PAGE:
Have you ever stopped to think why cloud computing is at the center of any IT-related discussion? In our conversations with clients, from the boardroom to the line manager, cloud is sure to enter into the discussion. Today, many of those conversations are around understanding, and to a lesser degree, implementation. But once the discussion crosses the threshold of understanding, the topic immediately goes to, “How can I get into the cloud?”
Everest Group recently held a webinar on the economics of cloud computing. There were two objectives: 1) Help clarify just how disruptive, in a good way, cloud computing is and can be; and 2) Demonstrate the economic benefits that exist in the cloud economy, and that there are those striving for this competitive advantage today.
The Hole in the Water That You Throw Money Into
One of the key economic drivers that hampers today’s data center environment is the relatively low utilization rate across its resources. Think about it like this: You’ve probably heard the old adage that owning a boat is like having a hole in the water that you throw money into. That is because the majority of boats are seldom used. (Trust me, I know, I used to own one.) The per use cost of a $25,000 (and quickly depreciating) boat that you actually use three or four times a year is quite high, and the reality is you could have rented a boat often for a fraction of the cost. The same thing is happening in your data center. If your utilization is 20 percent, or even 30 percent, you have essentially wasted 70-80 percent of your spend. That is an expensive data center.
Cloud computing is like that little boat rental shop tucked away in a nice cove on your favorite lake. What if you could get rid of excess capacity, better manage resource peaks and valleys, and rent public capacity when you need it, and not pay for it when you don’t?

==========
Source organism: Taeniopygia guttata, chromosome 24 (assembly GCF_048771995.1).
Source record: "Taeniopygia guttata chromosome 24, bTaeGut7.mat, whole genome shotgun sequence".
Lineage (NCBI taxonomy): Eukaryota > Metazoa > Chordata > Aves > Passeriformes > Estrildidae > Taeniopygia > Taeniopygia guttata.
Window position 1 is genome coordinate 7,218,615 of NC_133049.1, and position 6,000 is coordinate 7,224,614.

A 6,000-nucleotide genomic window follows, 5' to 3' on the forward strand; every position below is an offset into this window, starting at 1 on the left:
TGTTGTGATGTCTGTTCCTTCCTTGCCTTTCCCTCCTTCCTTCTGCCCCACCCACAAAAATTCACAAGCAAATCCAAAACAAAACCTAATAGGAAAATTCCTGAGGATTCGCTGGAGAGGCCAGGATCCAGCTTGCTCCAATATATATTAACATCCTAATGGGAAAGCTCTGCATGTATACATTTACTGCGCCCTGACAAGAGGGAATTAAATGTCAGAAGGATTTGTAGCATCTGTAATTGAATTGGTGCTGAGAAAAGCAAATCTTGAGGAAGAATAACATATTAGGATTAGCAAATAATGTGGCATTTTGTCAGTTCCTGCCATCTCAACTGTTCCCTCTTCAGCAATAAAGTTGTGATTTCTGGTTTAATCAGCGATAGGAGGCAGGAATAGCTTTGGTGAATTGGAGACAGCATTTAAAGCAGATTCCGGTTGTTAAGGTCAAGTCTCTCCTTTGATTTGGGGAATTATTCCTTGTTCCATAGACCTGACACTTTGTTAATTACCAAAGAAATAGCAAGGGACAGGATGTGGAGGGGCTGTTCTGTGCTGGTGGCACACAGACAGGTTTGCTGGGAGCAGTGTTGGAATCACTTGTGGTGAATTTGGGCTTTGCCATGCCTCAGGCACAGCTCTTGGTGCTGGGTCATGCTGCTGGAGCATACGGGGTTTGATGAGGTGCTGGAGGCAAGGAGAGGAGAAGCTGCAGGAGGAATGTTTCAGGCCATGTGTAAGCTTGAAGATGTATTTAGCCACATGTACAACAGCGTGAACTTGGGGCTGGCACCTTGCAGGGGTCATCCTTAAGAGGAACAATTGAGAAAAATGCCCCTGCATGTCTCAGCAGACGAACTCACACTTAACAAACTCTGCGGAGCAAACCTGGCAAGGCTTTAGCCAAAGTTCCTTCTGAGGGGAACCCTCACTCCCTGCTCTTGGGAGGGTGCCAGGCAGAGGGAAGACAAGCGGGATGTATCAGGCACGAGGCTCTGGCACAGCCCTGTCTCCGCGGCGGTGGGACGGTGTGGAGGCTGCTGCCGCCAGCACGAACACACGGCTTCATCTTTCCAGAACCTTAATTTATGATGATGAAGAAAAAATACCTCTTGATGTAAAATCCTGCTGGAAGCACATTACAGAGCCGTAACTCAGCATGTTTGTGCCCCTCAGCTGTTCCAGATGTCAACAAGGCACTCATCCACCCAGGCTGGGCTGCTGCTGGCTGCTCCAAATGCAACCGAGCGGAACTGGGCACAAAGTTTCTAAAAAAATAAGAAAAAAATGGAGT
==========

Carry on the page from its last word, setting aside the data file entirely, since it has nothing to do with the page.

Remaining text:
As you can see in the graphic below, the economics related to cloud are dramatic, and the key lies in leveraging the public cloud to pay only for what you use, eliminating the issue of excess capacity.
There is a variety of point examples in which this is done today, with the above economics reaped. For instance, Ticket Master leverages the public cloud for large events, loading an environment to the cloud, specifically sized for each given event. The specific event may only last several hours or days, and once complete, Ticket Master takes down the environment and loads the data in its dedicated systems.
There are also enterprises and suppliers working to enable peak bursting more seamlessly. For example, eBay recently showed where they are working with Rackspace and Microsoft Azure to enable hybrid cloud bursting, allowing eBay to reduce its steady state environment (think hole in the water) from 1,900 to 800 servers, saving it $1.1 million per month.
The Steps to Getting Started
Dedicate yourself to getting rid of your boat (or should I say boat anchor?) Begin a portfolio assessment. Understand what you have, and what is driving utilization. Consolidate applications, offload non-critical usage to the valleys, and look for ways to leverage the public/private cloud. When I unloaded my boat, I freed up capital for the more important things in life, without sacrificing my enjoyment. Doing so in your data center will allow you to take on strategic initiatives that will make you even more competitive.